Relationship between politics and oil

The relationship between politics and oil is explained by the impact that this product has on the modern economy and life of countries. It is a strategic asset for industrial development, innumerable products are manufactured from petroleum as a raw material, and also for transportation. Much of the world would stop without oil.

Oil has a leading role in international trade. Means that the behavior of the oil market and variations in prices have an important influence on the world economy. While some countries benefit from immense wealth, others may fall into economic instability and even ruin.

In the affected countries the consequences on the economy cause problems, discontent and demand for solutions from the population. The effects of an economic problem are felt in the social and political realm.

For their part, the most benefited countries set the objective of at least keeping the market stable. They try to influence to generate more wealth, ensure that the flow of oil does not stop, and achieve positions of power in the international market.

In both scenarios governments do not remain indifferent, they seek to intervene and they do so using the tools of politics.

The relationship between politics and oil is evident when crises occur in the countries with the largest reserves in the world. Countries in the Middle East, Africa and South America face institutional and political weakness, which inevitably affects the oil market.

Politics and oil in history

Politics and oil are closely linked, as human history from the 20th century shows.

Has been political events that have caused a crisis in the oil market, and there has been attempts to use oil as a political weapon. Oil has also caused conflicts between countries in the struggle to control it.

A historical account gives an account of the relationship between politics and oil:

  • World War I (1914 – 1918) evidenced the importance of oil for national defense, to mobilize tanks, trucks and warships. Taking control or securing their own sources of supply became a strategic priority for the countries.
  • At the end of the World War II (1945) the relationship between politics and oil became even more apparent. The winning countries were clear that oil was key to winning the war.
  • The Suez Canal Crisis (1956) changed the balance of power over oil. The producing nations of the Middle East became aware of the dependence on oil that Western countries had. That gave them the power to exert more influence over the market and negotiate higher profits.
  • In the first world oil crisis (1973) there was a shortage and a high increase in the price of the product. It was caused by claim of Arab producers to use oil as a weapon to influence political affairs. The Arab Organization of the Petroleum Exporting Countries applied an embargo against the United States and other countries that supported Israel in the Yom Kippur War. The United States did not change its position in favor of Israel, so the attempt to use oil as a political weapon can be said to have failed.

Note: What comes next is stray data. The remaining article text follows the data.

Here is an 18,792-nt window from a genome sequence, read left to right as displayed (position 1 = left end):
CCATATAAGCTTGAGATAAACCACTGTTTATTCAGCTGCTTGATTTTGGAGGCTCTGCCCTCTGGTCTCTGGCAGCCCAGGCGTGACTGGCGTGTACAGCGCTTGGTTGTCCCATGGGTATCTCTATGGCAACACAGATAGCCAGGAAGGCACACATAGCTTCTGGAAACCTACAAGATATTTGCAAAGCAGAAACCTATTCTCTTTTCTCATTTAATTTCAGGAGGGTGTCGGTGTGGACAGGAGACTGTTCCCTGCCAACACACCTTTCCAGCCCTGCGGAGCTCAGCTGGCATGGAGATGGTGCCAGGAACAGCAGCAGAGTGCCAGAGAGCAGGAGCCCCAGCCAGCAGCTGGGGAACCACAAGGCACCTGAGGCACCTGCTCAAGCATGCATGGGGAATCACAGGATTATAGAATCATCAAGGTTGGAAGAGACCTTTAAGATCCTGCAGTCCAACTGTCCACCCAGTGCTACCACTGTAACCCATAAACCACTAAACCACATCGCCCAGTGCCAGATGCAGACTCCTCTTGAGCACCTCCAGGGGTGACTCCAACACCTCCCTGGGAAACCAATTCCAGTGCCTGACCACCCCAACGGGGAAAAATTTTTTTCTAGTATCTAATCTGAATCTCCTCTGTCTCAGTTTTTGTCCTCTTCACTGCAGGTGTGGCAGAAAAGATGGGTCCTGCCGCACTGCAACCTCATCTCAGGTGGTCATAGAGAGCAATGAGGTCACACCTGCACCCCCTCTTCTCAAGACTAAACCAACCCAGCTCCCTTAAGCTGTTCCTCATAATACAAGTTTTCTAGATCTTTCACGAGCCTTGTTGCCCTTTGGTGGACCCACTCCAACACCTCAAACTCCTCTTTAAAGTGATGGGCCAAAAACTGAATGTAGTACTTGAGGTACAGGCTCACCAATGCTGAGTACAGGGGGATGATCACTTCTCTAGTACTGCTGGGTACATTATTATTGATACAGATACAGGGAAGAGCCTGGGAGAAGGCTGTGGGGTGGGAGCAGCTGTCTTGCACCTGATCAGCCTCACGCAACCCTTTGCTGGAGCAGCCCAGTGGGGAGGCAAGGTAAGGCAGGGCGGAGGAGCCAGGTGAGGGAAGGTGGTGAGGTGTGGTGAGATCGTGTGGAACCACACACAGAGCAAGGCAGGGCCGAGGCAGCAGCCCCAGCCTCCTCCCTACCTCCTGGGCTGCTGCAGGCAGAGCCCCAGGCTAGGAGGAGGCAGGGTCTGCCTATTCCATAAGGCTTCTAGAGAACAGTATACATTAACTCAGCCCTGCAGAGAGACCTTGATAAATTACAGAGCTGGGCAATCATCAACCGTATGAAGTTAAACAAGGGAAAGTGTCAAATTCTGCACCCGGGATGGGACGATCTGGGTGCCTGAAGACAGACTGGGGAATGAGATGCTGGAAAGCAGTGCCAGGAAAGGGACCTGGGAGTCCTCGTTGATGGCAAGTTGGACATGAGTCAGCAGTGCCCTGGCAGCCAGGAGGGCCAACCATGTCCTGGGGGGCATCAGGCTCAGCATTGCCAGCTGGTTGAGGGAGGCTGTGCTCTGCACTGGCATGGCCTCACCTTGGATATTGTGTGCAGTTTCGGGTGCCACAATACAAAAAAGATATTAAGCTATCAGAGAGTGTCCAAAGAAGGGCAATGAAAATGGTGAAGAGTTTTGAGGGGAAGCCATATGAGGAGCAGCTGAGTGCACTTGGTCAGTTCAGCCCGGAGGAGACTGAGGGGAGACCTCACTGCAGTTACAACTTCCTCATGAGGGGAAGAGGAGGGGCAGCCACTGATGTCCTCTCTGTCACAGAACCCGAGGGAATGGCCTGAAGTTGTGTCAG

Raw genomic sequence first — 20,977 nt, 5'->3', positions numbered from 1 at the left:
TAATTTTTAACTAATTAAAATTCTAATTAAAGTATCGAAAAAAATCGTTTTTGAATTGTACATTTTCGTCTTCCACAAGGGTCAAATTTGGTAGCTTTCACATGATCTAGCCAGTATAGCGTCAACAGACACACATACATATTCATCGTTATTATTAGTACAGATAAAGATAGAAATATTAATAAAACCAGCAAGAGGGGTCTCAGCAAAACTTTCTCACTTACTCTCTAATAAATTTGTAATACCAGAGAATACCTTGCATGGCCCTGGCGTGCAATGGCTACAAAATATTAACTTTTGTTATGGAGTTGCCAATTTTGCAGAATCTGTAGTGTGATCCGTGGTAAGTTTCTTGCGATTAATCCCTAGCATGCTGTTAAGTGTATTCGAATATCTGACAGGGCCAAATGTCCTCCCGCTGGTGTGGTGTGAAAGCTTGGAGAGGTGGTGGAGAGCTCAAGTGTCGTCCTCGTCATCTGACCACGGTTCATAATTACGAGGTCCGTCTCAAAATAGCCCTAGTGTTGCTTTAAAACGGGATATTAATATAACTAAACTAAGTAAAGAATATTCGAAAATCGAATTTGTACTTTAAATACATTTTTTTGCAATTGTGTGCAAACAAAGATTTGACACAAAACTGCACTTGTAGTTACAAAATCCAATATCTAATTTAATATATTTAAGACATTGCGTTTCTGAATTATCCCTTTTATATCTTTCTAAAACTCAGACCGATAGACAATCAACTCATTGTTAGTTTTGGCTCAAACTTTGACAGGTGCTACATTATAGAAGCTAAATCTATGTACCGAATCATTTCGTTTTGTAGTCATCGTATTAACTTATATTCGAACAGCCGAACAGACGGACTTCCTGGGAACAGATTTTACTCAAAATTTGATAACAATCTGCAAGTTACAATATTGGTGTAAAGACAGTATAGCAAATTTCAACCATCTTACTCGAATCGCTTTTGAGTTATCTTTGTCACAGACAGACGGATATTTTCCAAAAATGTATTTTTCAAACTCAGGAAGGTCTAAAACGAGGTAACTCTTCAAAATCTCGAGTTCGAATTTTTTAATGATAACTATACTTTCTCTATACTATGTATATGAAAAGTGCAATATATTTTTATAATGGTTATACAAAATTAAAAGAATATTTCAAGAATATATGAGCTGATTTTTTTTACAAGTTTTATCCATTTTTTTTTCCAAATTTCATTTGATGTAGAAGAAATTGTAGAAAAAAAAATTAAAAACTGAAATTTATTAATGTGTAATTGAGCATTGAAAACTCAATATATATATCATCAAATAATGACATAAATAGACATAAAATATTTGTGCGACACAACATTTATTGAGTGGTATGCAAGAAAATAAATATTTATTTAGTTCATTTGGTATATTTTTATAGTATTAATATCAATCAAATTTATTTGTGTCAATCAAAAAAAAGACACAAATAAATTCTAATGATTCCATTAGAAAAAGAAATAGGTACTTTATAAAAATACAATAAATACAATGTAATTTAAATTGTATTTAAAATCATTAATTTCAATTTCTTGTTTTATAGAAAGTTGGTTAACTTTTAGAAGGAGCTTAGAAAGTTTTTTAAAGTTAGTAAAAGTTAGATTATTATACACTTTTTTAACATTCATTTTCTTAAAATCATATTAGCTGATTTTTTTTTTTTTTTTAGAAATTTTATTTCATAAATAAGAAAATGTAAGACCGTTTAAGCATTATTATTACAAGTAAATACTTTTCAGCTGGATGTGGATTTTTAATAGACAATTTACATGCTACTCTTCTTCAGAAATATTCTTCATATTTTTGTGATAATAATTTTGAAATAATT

• The 1979 oil crisis It came about as a consequence of the Iranian revolution and the Iran – Iraq war. The price doubled in three years.
  • The Gulf War (1990) It showed that Western countries were still quite dependent on oil produced in the Middle East. Iraq and Kuwait they kept a struggle for territory and control of oil wells. The military intervention of the United States and its allies did not wait to ensure the supply.
  • In the 2008 oil crisis the price fell sharply in just seven months, from 154 to 47 dollars per barrel. This debacle was caused by the global economic recession.
  • The fall in the price of period 2014 – 2015 it was caused by several factors. Among them, the slowdown in China’s economic growth, falling demand in Europe and the increase in production by the United States. In turn, Middle Eastern nations waged a trade war against European producing countries, the United States, and Russia. They did not drop their production despite the drop in demand due to the economic recession.

Currently, the market remains down due to the trade war between the United States and China. Another factor of influence is the increase in oil reserves in the United States, the world’s leading producer and consumer.

Role of OPEC

The foundation of the Organization of the Petroleum Exporting Countries (OPEC) in 1960 the world geopolitical balance changed drastically. Many of the major producers joined in this cartel to regulate the price through the control of supply (production). This grouping allows countries to control their production and export, obtaining profitable income even though they produce less oil.

Especially in the seventies of the last century, OPEC decisions had a great impact on the oil market. This influence demonstrated the strong link between politics and oil.

The influence of OPEC has declined in the last decade. One of the causes of this decline is the expansion of the fracking industry in the United States.

The fracking or hydraulic fracturing It is a technique to increase the extraction of oil and gas from the ground. The growth of this way of exploiting oil has allowed the United States to become the world’s leading producer. Being also one of the main powers on the planet, US political influence has important effects on the oil market.

Political decisions about the search for alternative sources of energy, could also have important consequences in the oil market. The use of solar and wind energy could make countries less and less dependent on oil in the future.

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